By Marcial Bonifacio
My friends and countrymen, in the midst of the longest federal government shutdown in U.S. history (35 days), many Americans insist the Republican and Democrat parties come to a compromise. Others hold President Donald Trump responsible for the shutdown, and hence holding federal employees hostage in exchange for border wall funding. While there have been various issues made into spectacles, such as Speaker Nancy Pelosi’s cancellation of Trump’s State of the Union address (traditionally delivered in the House of Representatives) and Trump’s allegedly retaliatory cancellation of Pelosi’s Air Force One flight to Belgium, many
Are they, indeed, or could this be yet another display of the very same partisan politics which they decry? First and foremost, federal government shutdowns are not only not a new phenomena, they are anticipated whenever each chamber of Congress is dominated by opposing parties. In such cases, federal employees are furloughed until both parties compromise. Each party gets and concedes something, a new budget is legislated, the government reopens, and federal employees resume their regular work schedule with back pay.
One would think that federal employees, aware of such a prospect as a government shutdown, would be financially prepared. Even if they are oblivious to history, it is conventional financial wisdom to have a minimum of 6 months of expenses saved for emergencies, such as being unable to work. This applies equally to the private sector, wherein corporate downsizing or layoffs occur. It is basically a self-prepared and self-regulated insurance policy, and since their average salary is $80,000 (some even earning as much as $100,000), saving seems hardly difficult.
Surely, they could utilize their credit cards or state unemployment benefits. They could even withdraw money from their 401k plan without accruing any financial penalties. Otherwise, they could do the old-fashioned thing and simply implement austere measures on their household budgets.
The aforementioned remedies are perfectly viable and
temporary, but sufficiently compensatory for the average time employees are
furloughed due to a government shutdown.
Business Insider policy reporter Bob Bryan makes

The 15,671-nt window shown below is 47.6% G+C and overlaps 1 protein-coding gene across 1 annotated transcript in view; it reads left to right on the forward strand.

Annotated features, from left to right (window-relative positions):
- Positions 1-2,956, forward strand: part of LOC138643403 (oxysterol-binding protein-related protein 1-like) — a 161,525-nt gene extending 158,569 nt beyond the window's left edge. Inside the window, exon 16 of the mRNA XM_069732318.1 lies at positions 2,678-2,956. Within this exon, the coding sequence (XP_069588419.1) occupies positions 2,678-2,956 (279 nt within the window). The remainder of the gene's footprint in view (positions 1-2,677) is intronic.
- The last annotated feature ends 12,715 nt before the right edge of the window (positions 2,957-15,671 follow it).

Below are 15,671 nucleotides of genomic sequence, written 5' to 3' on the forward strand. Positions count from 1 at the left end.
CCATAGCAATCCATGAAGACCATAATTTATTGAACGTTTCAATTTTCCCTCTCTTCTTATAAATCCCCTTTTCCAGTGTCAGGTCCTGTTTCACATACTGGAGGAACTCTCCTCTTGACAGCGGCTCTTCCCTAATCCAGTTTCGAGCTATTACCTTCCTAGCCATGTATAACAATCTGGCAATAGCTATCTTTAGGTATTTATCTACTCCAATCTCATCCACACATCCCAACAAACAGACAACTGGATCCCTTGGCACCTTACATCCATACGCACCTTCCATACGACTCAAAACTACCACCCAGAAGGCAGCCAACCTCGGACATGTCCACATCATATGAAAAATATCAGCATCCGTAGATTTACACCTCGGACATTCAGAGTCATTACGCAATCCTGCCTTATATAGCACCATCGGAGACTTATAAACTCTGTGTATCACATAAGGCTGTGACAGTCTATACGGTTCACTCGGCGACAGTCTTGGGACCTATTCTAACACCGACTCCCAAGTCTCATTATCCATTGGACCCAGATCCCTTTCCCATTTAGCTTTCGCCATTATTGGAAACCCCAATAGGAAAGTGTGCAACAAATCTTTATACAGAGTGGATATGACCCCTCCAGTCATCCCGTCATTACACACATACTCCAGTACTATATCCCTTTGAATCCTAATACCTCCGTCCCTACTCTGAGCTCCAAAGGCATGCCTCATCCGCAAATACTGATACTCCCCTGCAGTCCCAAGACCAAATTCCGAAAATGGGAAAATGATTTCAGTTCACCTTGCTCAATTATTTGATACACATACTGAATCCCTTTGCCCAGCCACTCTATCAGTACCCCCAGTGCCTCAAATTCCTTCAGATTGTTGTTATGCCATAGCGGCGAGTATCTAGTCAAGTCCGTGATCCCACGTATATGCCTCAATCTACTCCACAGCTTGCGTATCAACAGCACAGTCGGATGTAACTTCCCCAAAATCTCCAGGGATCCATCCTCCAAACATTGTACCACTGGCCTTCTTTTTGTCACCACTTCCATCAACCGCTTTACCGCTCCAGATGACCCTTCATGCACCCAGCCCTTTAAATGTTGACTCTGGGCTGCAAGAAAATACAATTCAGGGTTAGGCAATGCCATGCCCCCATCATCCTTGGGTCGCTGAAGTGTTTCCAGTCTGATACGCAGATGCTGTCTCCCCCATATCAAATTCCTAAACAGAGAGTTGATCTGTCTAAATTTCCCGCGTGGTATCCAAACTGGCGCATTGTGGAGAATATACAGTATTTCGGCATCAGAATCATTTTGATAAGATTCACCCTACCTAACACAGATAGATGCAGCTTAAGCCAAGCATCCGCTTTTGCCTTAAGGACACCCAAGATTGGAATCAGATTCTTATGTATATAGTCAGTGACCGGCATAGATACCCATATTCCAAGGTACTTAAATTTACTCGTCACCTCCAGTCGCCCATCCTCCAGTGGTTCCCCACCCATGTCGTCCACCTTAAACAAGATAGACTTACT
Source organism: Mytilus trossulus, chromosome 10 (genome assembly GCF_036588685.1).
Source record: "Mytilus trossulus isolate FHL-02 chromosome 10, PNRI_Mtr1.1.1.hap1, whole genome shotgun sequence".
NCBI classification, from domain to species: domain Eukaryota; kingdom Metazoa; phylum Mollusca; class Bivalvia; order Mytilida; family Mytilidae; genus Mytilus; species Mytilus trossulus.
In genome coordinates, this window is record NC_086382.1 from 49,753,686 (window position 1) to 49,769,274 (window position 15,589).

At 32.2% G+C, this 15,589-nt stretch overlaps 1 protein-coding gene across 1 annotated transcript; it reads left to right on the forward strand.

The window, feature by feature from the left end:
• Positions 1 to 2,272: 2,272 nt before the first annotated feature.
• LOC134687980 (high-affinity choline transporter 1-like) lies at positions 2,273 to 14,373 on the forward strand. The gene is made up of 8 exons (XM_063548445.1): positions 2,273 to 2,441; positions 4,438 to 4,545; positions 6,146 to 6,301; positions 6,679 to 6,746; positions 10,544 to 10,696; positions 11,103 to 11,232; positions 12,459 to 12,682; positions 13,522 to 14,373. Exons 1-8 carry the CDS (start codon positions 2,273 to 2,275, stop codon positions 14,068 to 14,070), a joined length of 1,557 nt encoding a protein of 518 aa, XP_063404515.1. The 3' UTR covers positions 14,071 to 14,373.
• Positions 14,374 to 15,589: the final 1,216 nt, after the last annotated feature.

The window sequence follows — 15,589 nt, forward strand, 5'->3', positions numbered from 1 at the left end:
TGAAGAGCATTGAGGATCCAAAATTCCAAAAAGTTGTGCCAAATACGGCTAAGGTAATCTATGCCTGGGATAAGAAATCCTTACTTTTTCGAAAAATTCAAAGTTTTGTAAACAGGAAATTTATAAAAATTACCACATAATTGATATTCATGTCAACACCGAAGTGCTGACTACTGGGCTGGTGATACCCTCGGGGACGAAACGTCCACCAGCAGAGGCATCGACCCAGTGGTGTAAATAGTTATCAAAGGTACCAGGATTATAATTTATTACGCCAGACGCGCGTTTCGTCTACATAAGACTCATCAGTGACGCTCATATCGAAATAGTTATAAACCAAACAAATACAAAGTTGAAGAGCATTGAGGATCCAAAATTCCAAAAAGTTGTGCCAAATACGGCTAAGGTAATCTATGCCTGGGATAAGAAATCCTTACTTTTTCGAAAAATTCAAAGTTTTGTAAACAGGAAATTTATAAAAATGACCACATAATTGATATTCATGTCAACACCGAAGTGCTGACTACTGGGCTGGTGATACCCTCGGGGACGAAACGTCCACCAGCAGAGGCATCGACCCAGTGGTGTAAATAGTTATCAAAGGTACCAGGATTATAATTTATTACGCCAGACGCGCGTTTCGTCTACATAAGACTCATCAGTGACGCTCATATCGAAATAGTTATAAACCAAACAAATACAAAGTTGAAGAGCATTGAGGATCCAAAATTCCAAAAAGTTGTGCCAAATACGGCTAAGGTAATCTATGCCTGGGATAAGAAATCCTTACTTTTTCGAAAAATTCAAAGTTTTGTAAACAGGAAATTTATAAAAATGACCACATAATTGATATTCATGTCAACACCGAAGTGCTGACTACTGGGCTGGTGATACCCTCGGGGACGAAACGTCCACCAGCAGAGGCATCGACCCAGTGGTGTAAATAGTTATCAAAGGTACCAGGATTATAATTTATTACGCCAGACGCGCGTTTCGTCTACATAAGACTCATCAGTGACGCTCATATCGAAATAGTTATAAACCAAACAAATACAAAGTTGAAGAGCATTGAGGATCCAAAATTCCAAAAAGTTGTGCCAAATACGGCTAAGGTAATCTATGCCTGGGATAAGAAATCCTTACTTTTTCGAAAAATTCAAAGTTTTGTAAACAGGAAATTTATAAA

this ostensible in his estimation:
On average, the 20 previous shutdowns lasted eight days, though they have been longer in recent decades. The six shutdowns since 1990 have lasted nine days on average. And removing the short, nine-hour funding lapse caused by Sen. Rand Paul in February, recent shutdowns have averaged 11 days. Most of these shutdowns weren’t severe, with 11 of the 20 lasting five days or fewer, and seven lasting three days or fewer.
Furthermore, the current economy is such that those furloughed employees can be assimilated into the private sector. Indeed, the unemployment rate is at 3.7%, which is the lowest since 1969 (nearly five decades ago) while the labor participation rate has steadily risen in the past five years. In fact, the number of job openings currently exceeds the number of available workers by more than a million according to the Wall Street Journal. Such a labor shortage accounts for the 3.2% increase in wages over the past year.
Aside from the matter of so-called financial hardship for furloughed employees, is the matter of constitutionality. According to the Tenth Amendment of the U.S. Constitution, “The powers not delegated to the United States by the Constitution, nor prohibited by it to the States, are reserved to the States respectively, or to the people.” Hence, the current size and scope of the federal government has far exceeded its original design, which is precisely why America’s founders would scarcely notice the ongoing or even the past government shutdowns.
In conclusion, my friends and countrymen, let us pivot back to the original question along with some follow-up questions: Should the government shutdown end in sympathy for furloughed federal employees? Should Americans contribute to a cancer fund in sympathy for the elderly who acquired lung cancer via smoking their whole life? Should serial killers and rapists be paroled in sympathy for their austere life in prison? I would hope that sensible, responsible Americans would respond with a resounding “Absolutely . . . Not!”